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This is my personal and professional website. I am an Associate Professor in the Computing and Software Systems Division of the School of Science, Technology, Engineering and Math (STEM) at the University of Washington Bothell. I teach and do research on software engineering, software design, collaboration, and designing in general.  My teaching and research is informed by my 19 years as a practicing software developer, manager, and agile coach.

Collaboration

My interests all revolve around collaboration, especially in the emergent spaces of complex spaces.

My primary research is about better understanding how software developers collaborate on their actual work in their actual place of work (“in the wild”). My Collaboration in the Wild project led to me use multiple data collectors (e.g., 9 GoPro cameras, 6 Zoom H2n audio recorders) to gather the BeamCoffer dataset, which contains 6 terabytes of video, photos, time-lapse imagery, screen capture, field notes, and interviews of software developers collaborating on their normal work in their place of work.

The opportunities and challenges of working with such a large, multi-modal, multi-stream dataset let my collaborators and I to create wide-field ethnography (WFE), an emerging set of principles and practices that use multiple data collectors (e.g., video, audio, photos, screen capture, source code repositories) to gather data widely across space, time, and modality so that researchers trying to understand a system like a software development organization can follow work across space, time, and modality. This “thick data” provides the context to make sense of the text (e.g., commit, transcript, document). WFE supports both researchers doing manually intensive analysis, such as interaction analysis of short segments from videos of software developers collaborating in the wild, and machine-learning researchers developing, evaluating, and analyzing the results of algorithms to automatically detect events or patterns in such data. For more information, see my research website.

I am working with students and other collaborators to build an ecosystem of WFE tools to allow researchers to effectively individually or collectively gather, curate, edit, browse, search, annotate, analyze, visualize, share, and otherwise work with the large and complex WFE datasets.

I also do research on designing, and other aspects of the human side of software development. This includes software development principles and practices (e.g., agile, lean), human centered design, software design, software testing, leadership, and other ways to more effectively collaborate to uncover and evolve important software-enabled systems. I find biomimicry to be powerful and energizing. I find organizational change to be fascinating.  Aikido is a rock in my life, pervading all that I do.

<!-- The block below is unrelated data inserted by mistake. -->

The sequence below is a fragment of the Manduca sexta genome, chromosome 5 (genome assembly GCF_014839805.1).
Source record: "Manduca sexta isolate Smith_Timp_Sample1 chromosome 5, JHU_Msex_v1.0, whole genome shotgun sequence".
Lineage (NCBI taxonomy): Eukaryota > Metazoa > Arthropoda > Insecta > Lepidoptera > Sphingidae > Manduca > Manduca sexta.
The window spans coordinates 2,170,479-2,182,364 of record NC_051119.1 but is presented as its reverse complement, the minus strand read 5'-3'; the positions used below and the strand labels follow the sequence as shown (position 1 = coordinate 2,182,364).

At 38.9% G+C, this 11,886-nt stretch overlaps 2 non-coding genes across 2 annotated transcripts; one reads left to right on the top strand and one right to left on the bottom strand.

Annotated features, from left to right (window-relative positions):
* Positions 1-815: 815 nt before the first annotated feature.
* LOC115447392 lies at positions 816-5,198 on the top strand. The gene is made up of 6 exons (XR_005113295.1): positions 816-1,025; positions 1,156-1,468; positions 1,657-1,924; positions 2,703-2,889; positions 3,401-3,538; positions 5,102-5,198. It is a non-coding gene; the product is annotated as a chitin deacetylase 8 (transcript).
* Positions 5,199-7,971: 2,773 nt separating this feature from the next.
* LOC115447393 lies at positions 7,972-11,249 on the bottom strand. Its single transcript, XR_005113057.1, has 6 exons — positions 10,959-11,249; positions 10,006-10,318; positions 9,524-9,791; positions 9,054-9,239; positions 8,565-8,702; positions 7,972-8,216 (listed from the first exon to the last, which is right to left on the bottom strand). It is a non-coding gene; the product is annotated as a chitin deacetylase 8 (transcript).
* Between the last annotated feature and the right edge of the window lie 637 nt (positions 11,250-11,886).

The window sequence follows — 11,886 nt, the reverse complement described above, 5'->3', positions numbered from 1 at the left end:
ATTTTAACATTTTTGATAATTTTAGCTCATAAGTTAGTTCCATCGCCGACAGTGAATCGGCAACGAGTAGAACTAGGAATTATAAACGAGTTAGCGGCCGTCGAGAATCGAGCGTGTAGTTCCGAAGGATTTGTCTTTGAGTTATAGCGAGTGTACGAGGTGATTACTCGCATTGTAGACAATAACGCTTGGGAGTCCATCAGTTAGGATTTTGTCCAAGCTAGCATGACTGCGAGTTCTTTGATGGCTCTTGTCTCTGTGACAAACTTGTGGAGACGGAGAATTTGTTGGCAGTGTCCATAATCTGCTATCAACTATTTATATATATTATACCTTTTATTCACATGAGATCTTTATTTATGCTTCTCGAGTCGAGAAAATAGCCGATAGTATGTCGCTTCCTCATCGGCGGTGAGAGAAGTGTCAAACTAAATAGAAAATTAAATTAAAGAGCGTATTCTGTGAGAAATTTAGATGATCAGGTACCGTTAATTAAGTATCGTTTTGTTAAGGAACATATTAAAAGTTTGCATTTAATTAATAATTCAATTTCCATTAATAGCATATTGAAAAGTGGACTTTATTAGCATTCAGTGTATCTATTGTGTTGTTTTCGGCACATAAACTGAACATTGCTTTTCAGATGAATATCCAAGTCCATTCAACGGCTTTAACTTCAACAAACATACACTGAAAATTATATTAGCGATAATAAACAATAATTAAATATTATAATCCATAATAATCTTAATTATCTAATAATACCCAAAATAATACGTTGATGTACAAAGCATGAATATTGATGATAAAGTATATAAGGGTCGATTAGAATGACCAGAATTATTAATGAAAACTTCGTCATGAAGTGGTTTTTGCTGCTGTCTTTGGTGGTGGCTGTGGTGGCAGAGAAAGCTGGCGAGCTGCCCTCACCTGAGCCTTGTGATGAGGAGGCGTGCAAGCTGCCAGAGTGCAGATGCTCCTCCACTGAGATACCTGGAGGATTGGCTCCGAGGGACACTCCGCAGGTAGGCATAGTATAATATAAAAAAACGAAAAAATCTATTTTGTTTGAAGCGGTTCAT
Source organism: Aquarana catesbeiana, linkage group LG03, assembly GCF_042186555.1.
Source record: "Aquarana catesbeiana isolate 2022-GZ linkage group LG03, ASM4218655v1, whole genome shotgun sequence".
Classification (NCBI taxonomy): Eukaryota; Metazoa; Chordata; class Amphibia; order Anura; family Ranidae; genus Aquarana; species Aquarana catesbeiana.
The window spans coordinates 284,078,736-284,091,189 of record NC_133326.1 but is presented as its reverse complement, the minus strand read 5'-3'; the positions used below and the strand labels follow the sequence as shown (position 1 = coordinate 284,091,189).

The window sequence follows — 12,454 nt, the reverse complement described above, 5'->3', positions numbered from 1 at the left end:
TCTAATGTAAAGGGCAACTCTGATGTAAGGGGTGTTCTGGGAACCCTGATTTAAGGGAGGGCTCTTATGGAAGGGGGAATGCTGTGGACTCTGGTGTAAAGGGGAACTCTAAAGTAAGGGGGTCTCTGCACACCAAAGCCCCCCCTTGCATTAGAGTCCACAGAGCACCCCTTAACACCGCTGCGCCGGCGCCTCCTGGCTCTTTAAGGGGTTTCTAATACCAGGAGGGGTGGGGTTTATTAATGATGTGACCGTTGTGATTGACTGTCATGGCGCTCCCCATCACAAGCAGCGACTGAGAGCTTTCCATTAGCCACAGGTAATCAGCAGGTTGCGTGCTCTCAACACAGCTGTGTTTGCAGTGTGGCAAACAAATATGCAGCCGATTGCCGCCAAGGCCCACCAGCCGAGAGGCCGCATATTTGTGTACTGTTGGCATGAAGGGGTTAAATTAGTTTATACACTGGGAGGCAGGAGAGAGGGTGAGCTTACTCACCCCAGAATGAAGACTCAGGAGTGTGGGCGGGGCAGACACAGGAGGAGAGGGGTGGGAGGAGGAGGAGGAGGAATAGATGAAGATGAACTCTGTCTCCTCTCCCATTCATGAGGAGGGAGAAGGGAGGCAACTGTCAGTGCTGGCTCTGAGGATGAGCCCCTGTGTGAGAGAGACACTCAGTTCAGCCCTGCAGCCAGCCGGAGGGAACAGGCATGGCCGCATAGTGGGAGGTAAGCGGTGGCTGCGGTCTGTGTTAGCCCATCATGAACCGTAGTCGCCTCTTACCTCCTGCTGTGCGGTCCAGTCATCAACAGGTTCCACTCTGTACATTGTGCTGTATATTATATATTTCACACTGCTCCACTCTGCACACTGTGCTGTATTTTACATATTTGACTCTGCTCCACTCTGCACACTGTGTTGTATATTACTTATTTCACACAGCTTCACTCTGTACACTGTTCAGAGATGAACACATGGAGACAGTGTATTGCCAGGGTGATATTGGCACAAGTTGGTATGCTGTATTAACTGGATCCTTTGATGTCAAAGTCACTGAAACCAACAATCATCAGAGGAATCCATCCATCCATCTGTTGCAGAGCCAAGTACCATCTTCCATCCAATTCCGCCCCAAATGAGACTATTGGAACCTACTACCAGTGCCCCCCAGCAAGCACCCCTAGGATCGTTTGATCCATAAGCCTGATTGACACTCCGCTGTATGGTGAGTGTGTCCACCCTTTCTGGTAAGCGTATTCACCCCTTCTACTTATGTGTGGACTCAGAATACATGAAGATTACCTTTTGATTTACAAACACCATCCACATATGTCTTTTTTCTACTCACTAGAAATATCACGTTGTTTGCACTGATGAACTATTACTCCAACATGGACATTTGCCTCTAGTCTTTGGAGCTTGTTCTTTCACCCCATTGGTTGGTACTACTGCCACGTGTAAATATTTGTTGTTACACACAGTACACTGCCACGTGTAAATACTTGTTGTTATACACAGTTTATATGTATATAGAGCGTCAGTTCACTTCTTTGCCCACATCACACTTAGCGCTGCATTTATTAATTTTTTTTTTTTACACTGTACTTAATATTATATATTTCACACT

I am a generalist. I am not tied to any particular technologies or approach, except a general preference to iterative, adaptive ways of being. I have used a variety of programming languages and worked in many different application domains.

I am on the organizing committee for the 12th International Workshop on Cooperative and Human Aspects of Software Engineering (CHASE 2019).

Past/Present Courses Taught at UWB

  • CSS 490: Special Topics: Software Testing
  • CSS 490/590: Special Topics: Collaboration in the Workplace: Using Video Analysis to Study Collaboration among Professional Software Developers
  • CSS 350: Management Principles for Computing Professionals
  • CSS 360: Software Engineering
  • CSS 370: Analysis and Design
  • CSS 566: Software Management
  • CSS 572: Evidence-Based Design
  • CSS 595: Capstone Project I
  • CSS 596: Capstone Project II

Random points of interest

Here are a few transformative moments in my career.

  • In 1978-79 I spent 12 months as a research assistant in the Galápagos Islands to Keith Christian who was doing his doctoral research on the energy dynamics of the Galápagos land iguana. That led me to work in Warren Porter‘s lab at the University of Wisconsin – Madison and earn a BS in Zoology.
  • In 1999 while working at Rational Software (now IBM) with Jeff McKenna, Jeff introduced me to Kent Beck’s at then just published book Extreme Programming, which led me to re-discover the joy of programming.
  • In 2000, I attended Jerry Weinberg’s Problem Solving Leadership weeklong workshop, which shattered my view of what software development is about, led me to spend substantial time with the community around Jerry, and introduced me into the world of experiential teaching.
  • In 2016, I received my black-belt in aikido at Two Cranes Aikido, a practice that is core to who I am and continues to teach me profound lessons on the power of practice, blending, and leadership.
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